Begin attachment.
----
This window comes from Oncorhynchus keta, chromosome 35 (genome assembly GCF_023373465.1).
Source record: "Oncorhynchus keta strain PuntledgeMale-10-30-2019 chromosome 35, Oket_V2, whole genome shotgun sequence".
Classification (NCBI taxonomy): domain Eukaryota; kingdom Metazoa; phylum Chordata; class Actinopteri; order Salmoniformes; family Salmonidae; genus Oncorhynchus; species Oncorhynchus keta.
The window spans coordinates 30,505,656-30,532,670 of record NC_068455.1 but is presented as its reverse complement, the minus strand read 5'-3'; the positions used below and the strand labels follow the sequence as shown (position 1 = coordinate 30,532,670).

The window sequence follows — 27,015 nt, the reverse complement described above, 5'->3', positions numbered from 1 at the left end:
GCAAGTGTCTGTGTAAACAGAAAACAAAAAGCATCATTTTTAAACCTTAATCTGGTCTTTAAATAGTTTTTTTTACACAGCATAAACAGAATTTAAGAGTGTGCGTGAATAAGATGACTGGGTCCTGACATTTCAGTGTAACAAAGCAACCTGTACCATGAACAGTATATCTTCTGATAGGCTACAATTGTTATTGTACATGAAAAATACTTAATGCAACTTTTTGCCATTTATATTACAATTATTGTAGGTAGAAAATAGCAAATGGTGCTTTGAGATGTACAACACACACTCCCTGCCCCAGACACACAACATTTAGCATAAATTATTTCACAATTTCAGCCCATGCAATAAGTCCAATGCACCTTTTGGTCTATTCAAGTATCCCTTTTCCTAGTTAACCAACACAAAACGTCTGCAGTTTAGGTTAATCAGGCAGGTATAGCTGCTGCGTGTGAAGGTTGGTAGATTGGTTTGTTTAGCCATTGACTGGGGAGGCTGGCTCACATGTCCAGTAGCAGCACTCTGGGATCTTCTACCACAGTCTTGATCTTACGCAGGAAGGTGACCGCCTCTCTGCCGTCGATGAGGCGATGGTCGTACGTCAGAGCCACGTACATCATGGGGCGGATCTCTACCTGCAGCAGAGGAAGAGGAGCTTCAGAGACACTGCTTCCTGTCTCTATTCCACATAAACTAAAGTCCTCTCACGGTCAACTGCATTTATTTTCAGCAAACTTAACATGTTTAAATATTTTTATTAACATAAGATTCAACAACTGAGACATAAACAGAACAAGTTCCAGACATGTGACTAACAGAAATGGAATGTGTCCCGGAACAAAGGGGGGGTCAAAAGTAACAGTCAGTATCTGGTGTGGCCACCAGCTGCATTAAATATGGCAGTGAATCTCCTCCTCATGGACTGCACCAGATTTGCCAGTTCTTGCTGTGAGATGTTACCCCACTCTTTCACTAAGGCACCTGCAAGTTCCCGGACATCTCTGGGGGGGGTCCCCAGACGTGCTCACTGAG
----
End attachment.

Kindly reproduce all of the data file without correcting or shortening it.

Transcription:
This window comes from Oncorhynchus keta, chromosome 35 (genome assembly GCF_023373465.1).
Source record: "Oncorhynchus keta strain PuntledgeMale-10-30-2019 chromosome 35, Oket_V2, whole genome shotgun sequence".
Classification (NCBI taxonomy): domain Eukaryota; kingdom Metazoa; phylum Chordata; class Actinopteri; order Salmoniformes; family Salmonidae; genus Oncorhynchus; species Oncorhynchus keta.
The window spans coordinates 30,505,656-30,532,670 of record NC_068455.1 but is presented as its reverse complement, the minus strand read 5'-3'; the positions used below and the strand labels follow the sequence as shown (position 1 = coordinate 30,532,670).

The window sequence follows — 27,015 nt, the reverse complement described above, 5'->3', positions numbered from 1 at the left end:
GCAAGTGTCTGTGTAAACAGAAAACAAAAAGCATCATTTTTAAACCTTAATCTGGTCTTTAAATAGTTTTTTTTACACAGCATAAACAGAATTTAAGAGTGTGCGTGAATAAGATGACTGGGTCCTGACATTTCAGTGTAACAAAGCAACCTGTACCATGAACAGTATATCTTCTGATAGGCTACAATTGTTATTGTACATGAAAAATACTTAATGCAACTTTTTGCCATTTATATTACAATTATTGTAGGTAGAAAATAGCAAATGGTGCTTTGAGATGTACAACACACACTCCCTGCCCCAGACACACAACATTTAGCATAAATTATTTCACAATTTCAGCCCATGCAATAAGTCCAATGCACCTTTTGGTCTATTCAAGTATCCCTTTTCCTAGTTAACCAACACAAAACGTCTGCAGTTTAGGTTAATCAGGCAGGTATAGCTGCTGCGTGTGAAGGTTGGTAGATTGGTTTGTTTAGCCATTGACTGGGGAGGCTGGCTCACATGTCCAGTAGCAGCACTCTGGGATCTTCTACCACAGTCTTGATCTTACGCAGGAAGGTGACCGCCTCTCTGCCGTCGATGAGGCGATGGTCGTACGTCAGAGCCACGTACATCATGGGGCGGATCTCTACCTGCAGCAGAGGAAGAGGAGCTTCAGAGACACTGCTTCCTGTCTCTATTCCACATAAACTAAAGTCCTCTCACGGTCAACTGCATTTATTTTCAGCAAACTTAACATGTTTAAATATTTTTATTAACATAAGATTCAACAACTGAGACATAAACAGAACAAGTTCCAGACATGTGACTAACAGAAATGGAATGTGTCCCGGAACAAAGGGGGGGTCAAAAGTAACAGTCAGTATCTGGTGTGGCCACCAGCTGCATTAAATATGGCAGTGAATCTCCTCCTCATGGACTGCACCAGATTTGCCAGTTCTTGCTGTGAGATGTTACCCCACTCTTTCACTAAGGCACCTGCAAGTTCCCGGACATCTCTGGGGGGGGTCCCCAGACGTGCTCACTGAG